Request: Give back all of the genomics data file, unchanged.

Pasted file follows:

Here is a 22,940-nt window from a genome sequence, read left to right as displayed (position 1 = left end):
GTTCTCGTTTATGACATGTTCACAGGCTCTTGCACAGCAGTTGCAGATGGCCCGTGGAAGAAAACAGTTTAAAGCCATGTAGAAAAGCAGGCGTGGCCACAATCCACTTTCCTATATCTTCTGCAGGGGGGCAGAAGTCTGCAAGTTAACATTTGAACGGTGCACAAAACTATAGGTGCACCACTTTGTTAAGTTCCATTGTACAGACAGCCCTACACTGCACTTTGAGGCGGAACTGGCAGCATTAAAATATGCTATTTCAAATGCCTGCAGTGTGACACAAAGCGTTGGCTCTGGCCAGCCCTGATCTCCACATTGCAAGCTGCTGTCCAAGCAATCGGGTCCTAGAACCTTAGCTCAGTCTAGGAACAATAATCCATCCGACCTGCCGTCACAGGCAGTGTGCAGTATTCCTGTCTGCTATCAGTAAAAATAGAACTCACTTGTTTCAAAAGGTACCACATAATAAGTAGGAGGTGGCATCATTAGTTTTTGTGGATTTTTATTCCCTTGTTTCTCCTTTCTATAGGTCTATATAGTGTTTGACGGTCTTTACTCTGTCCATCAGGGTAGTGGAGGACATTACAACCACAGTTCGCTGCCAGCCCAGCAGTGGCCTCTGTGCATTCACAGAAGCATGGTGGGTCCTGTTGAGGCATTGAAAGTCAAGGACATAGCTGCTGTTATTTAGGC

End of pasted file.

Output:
Here is a 22,940-nt window from a genome sequence, read left to right as displayed (position 1 = left end):
GTTCTCGTTTATGACATGTTCACAGGCTCTTGCACAGCAGTTGCAGATGGCCCGTGGAAGAAAACAGTTTAAAGCCATGTAGAAAAGCAGGCGTGGCCACAATCCACTTTCCTATATCTTCTGCAGGGGGGCAGAAGTCTGCAAGTTAACATTTGAACGGTGCACAAAACTATAGGTGCACCACTTTGTTAAGTTCCATTGTACAGACAGCCCTACACTGCACTTTGAGGCGGAACTGGCAGCATTAAAATATGCTATTTCAAATGCCTGCAGTGTGACACAAAGCGTTGGCTCTGGCCAGCCCTGATCTCCACATTGCAAGCTGCTGTCCAAGCAATCGGGTCCTAGAACCTTAGCTCAGTCTAGGAACAATAATCCATCCGACCTGCCGTCACAGGCAGTGTGCAGTATTCCTGTCTGCTATCAGTAAAAATAGAACTCACTTGTTTCAAAAGGTACCACATAATAAGTAGGAGGTGGCATCATTAGTTTTTGTGGATTTTTATTCCCTTGTTTCTCCTTTCTATAGGTCTATATAGTGTTTGACGGTCTTTACTCTGTCCATCAGGGTAGTGGAGGACATTACAACCACAGTTCGCTGCCAGCCCAGCAGTGGCCTCTGTGCATTCACAGAAGCATGGTGGGTCCTGTTGAGGCATTGAAAGTCAAGGACATAGCTGCTGTTATTTAGGC